Is it possible in PowerShell to get the previously created certificate serial number after requesting a new certificate?


When I request a new certificate, I have a PowerShell script that will upload the certificate to a service. I then need to iterate through systems in that service to determine if their certificates need to be updated.

Is there a way in PowerShell to retrieve the old certificate serial number so that I can only replace the certificates on the devices whose serial matches the old cert?



Yes there is a property on the ManagedItem result object called CertificatePreviousThumbprintHash which is probably exactly what you need ( where CertificateThumprintHash is the new current one.)

Incidentally the next version has some fancy Deployment Task features for remote deployment (via SSH etc), can you share what other kind of services you are updating?

I work for a company called Pexip that produces an enterprise distributed videoconferencing system. Whilst the OS is Linux in nature, it is highly customised and only uses libraries that are relevant to the core application. The OS development team have been unwilling to support an ACME client directly within the OS as this will require additional dependencies that may increase any given surface area for potential attacks. However, the restful API’s are very complete and it is possible to manage the system certificates completely through these API’s.

Any given system could contain hundreds of nodes, which may share or use specific certificates. DNS FQDN entries in the SAN are important here as RFC 5922 (Domain Certificates in the Session Initiation Protocol (SIP), section 7.2), states that wildcard certificates cannot be used. The intention of script would be to upload and replace certificates in order to fully automate the management of these tasks, which is something that administrators seemingly always fall over themselves when attempting.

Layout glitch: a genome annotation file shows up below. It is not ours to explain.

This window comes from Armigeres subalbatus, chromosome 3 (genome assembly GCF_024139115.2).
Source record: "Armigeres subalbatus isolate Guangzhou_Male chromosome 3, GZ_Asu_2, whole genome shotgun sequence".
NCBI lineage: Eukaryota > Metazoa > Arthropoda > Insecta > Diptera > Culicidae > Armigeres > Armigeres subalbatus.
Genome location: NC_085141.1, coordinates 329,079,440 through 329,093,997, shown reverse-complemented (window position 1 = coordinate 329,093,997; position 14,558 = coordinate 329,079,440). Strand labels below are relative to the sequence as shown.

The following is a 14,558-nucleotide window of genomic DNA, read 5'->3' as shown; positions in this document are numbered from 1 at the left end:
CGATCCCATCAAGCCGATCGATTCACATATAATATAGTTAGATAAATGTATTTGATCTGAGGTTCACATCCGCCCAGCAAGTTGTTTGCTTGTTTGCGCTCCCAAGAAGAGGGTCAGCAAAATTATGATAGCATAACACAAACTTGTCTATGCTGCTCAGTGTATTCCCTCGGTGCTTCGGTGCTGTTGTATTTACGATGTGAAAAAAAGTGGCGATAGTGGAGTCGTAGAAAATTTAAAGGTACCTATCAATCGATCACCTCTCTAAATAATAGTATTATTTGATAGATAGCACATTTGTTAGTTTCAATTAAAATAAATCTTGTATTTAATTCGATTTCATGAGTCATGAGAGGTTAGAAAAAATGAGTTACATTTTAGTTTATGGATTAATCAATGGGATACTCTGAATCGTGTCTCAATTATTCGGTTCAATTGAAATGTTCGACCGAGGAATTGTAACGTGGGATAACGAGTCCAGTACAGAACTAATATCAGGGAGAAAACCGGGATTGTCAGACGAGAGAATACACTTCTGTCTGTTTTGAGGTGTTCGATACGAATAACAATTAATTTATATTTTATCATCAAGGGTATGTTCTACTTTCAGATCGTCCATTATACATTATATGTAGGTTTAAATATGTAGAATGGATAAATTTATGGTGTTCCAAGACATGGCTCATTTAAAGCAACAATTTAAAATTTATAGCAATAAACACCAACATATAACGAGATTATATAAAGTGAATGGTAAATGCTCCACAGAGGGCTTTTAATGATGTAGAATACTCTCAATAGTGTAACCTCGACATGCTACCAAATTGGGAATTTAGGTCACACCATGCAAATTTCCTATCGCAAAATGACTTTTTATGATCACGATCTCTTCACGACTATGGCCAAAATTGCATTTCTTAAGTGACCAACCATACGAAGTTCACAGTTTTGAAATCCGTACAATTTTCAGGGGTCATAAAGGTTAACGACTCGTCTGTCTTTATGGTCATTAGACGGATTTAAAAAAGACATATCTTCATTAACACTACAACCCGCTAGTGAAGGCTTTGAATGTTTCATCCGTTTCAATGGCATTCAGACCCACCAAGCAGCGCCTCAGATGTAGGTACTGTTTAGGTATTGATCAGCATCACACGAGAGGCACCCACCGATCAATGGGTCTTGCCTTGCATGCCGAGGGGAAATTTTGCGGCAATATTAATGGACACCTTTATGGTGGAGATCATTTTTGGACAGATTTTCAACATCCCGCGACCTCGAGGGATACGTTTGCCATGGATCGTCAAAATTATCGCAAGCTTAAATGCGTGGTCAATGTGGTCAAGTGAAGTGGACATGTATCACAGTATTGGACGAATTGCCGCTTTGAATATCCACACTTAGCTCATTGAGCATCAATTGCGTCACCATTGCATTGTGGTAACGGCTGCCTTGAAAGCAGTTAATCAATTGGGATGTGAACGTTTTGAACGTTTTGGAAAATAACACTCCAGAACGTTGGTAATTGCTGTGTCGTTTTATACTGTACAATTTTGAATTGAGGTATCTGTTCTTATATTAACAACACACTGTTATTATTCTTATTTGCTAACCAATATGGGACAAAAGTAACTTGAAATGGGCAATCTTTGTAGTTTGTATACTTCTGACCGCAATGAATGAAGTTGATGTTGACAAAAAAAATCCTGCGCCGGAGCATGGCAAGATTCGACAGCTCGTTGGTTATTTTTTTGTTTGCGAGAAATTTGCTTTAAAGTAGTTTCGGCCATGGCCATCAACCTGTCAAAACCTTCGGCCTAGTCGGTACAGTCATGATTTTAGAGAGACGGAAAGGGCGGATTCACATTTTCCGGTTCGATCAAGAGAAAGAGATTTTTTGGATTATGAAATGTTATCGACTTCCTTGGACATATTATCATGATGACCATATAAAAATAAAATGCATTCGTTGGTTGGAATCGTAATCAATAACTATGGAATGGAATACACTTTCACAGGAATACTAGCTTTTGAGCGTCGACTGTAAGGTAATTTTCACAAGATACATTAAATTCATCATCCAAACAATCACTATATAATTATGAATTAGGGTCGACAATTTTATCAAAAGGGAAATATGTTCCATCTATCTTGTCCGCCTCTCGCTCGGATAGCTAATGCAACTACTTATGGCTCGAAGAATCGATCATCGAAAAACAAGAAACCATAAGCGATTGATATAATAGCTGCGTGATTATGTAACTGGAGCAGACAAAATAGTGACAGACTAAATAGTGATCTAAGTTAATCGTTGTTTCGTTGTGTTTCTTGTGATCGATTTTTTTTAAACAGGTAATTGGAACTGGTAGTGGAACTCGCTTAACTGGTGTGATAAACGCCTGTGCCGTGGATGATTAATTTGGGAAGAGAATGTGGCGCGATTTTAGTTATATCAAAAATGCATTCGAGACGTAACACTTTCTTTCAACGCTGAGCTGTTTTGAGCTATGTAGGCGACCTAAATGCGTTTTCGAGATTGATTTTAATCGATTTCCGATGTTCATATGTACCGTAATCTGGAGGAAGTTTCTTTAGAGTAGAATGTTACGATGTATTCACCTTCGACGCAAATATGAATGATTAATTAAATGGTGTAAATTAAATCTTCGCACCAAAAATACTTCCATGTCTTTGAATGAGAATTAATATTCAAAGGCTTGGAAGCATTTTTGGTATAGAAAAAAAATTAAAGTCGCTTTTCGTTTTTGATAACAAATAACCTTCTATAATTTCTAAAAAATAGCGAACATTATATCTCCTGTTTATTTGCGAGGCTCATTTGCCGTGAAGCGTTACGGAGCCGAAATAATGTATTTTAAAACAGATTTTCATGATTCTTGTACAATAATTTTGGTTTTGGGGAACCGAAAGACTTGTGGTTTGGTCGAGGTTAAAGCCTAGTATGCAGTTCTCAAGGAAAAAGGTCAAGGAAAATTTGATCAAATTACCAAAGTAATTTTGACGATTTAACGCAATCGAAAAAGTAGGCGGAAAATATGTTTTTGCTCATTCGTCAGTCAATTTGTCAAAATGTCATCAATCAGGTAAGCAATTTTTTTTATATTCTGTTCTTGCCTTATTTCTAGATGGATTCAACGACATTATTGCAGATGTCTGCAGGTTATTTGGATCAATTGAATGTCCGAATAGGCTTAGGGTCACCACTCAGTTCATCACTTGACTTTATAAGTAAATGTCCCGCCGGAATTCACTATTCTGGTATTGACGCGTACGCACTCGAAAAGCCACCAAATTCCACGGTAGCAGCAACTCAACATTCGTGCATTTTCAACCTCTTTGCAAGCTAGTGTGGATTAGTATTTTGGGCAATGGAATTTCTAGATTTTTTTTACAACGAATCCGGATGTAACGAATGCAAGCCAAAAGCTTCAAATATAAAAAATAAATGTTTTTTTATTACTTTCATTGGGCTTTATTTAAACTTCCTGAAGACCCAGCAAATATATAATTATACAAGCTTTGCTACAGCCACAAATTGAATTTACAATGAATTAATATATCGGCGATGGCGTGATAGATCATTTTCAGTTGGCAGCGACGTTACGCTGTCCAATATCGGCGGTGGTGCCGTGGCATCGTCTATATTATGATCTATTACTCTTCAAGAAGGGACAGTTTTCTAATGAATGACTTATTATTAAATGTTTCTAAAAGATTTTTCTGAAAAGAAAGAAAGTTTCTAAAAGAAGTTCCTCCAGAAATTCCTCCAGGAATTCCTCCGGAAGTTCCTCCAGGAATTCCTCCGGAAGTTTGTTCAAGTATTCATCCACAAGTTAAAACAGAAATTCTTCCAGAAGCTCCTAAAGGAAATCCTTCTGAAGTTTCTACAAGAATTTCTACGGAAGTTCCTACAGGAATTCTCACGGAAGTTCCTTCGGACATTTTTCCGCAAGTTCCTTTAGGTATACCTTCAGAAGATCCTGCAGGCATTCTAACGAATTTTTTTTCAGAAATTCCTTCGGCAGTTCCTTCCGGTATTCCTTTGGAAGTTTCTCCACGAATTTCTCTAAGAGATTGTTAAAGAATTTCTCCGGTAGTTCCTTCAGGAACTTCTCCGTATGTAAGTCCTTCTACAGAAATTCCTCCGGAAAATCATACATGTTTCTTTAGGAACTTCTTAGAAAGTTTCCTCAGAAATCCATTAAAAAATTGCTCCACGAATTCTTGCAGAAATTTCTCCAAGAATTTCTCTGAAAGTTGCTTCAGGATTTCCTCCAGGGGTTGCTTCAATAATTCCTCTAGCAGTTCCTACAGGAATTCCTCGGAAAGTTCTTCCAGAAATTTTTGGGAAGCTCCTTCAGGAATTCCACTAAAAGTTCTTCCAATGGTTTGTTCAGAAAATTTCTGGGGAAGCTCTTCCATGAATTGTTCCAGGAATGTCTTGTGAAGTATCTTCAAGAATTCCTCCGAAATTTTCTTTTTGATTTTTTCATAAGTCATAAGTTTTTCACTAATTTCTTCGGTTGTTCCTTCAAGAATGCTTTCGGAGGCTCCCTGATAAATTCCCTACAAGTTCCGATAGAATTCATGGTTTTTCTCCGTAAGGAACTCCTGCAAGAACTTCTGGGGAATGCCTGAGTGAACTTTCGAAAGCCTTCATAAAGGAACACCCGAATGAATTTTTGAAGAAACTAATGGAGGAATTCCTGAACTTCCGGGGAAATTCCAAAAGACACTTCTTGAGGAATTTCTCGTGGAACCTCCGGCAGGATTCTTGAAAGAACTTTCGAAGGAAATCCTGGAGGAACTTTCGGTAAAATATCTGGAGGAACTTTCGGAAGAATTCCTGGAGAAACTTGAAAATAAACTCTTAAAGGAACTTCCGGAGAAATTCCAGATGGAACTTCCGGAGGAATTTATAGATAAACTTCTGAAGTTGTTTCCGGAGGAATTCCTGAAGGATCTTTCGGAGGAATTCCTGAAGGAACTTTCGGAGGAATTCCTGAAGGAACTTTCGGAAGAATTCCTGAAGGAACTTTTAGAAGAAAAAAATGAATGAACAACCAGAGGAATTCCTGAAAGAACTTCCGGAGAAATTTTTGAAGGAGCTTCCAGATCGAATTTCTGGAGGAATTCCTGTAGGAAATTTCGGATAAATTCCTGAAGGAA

I have run Certify the Web for a number of years (Registered) for various internal tasks, and currently upload new certificate to some of our demo systems, but I stopped short of fully automating the task as I needed to iterate through the currently applied certificates in order to determine what could be updated and what shouldn’t (which was more work and I am lazy :wink: ), But now seems like the right time :slight_smile: .

Something else I would like to be able to do is dummy run the script with dummy data in $result, which might make building and testing the scripts a bit simpler (rather than have to request a new cert). I currently use VS Code as my IDE (although I am no developer :slight_smile: )